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Thursday, December 14, 2017

Holiday Stories

The City of Watertown decorates one of
their fire engines for the holidays.
It seems we remember the calls that happen on nights with a full moon or during the holiday season with even more clarity. As we have done in the past, we want to share a few “Holiday Stories”:

  • Recently, local news sources reported about the Coon Rapids police officer who encountered a family with no money and who planned to sleep in their car on a 10-degree night. The officer was afraid the mother, father, and five small children would freeze if they slept in the car. He was not able to find a place for them in an emergency shelter. The officer got them to a local hotel and paid for the room himself. He has asked the department not to identify him by name.

  • I was at the City of Savage’s main fire station a few days before Thanksgiving. Just as the training session was getting started, there was a knock at the door. It was a woman from the neighborhood who was bringing fresh-baked pies to the firefighters to thank them for their service to the community. She seemed embarrassed that the firefighters were thanking her. 

  • I worked for a police chief who had obtained a confession from a bank robber earlier in his career. As with most interviews, the two got to know each other a little bit during their conversation. The chief had a style that made people want to talk to him—even bank robbers. The robber eventually went to federal prison, and every Christmas the chief got a Christmas card from the man in prison. He would post it on his office door and smile.

  • Christmas Eve in 1983 was particularly cold and windy. I remember the high was -9F, and overnight it dropped to -25F. The wind and cold made it painful to be outside. It was so cold that churches canceled their Christmas Eve services due to the weather. I was working an overnight shift, and it was rare to see another car on the road. Then I drove up on a beat-up old car with a flat tire. The car was on the shoulder of the highway with a mom and three kids inside. If it is possible to look poor, they looked poor. They were trying to get to a relative’s house two hours away. They had no cash, but they had a spare tire, and it had air in it.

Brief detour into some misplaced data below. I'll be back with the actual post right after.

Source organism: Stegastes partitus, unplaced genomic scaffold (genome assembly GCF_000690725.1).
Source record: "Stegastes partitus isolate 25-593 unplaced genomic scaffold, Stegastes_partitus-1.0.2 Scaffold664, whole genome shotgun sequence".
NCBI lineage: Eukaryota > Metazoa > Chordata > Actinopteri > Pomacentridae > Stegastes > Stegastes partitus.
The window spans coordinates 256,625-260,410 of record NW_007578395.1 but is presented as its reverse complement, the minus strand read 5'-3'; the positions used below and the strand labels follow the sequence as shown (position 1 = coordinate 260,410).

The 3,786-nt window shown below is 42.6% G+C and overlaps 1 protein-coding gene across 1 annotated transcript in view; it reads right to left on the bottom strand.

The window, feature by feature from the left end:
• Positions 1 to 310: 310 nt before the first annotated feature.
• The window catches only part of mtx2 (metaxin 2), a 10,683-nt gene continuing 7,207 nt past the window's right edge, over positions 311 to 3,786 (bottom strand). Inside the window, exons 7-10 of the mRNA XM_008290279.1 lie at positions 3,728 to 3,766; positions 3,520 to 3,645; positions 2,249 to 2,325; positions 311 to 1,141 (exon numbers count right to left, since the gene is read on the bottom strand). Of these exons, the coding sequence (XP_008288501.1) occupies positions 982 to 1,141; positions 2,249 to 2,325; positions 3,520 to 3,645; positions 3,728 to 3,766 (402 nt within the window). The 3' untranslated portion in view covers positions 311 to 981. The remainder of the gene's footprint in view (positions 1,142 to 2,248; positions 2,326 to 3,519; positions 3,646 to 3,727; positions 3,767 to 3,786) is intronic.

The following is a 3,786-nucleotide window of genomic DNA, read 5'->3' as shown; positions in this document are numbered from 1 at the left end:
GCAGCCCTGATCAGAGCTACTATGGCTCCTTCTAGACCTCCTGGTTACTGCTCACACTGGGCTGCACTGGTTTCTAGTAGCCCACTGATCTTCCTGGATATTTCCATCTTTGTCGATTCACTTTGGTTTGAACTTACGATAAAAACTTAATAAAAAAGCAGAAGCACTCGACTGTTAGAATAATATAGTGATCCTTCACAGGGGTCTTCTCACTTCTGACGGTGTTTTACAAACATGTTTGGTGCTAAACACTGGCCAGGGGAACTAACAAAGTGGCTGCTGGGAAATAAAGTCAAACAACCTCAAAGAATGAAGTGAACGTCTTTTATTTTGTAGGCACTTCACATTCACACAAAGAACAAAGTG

An officer from a neighboring city, Dave, drove up to check on me. Apparently I was not hearing my radio, as it was buried under a couple of layers of quilted vests and my winter jacket. I had not responded to the dispatcher checking on me, and they sent Dave. Upon hearing this family’s plight, Dave said, “Shall we go for it?”

    With that being said, we moved the family into the two police cars and began to change the tire. It was so cold that Dave would work a minute and then run back to his car, then I would run to the car and pick up where Dave left off. It was often just a few turns of the lug wrench and then back to the car to warm up. We kept that tag-team system going and would tell each other how much progress we made as we passed each other. The kids loved it and laughed as they watched us race back and forth. We had them on their way again in about a half hour.

    Dave has retired, and when I saw him recently we reminisced about the family with the flat tire. Imagine all the stuff we had seen and experienced in our two police careers, and it is interesting that we like to remember the family with the flat tire on Christmas Eve. 

Up next: A Dividend for LMCIT Members!

Stay safe and happy holidays,

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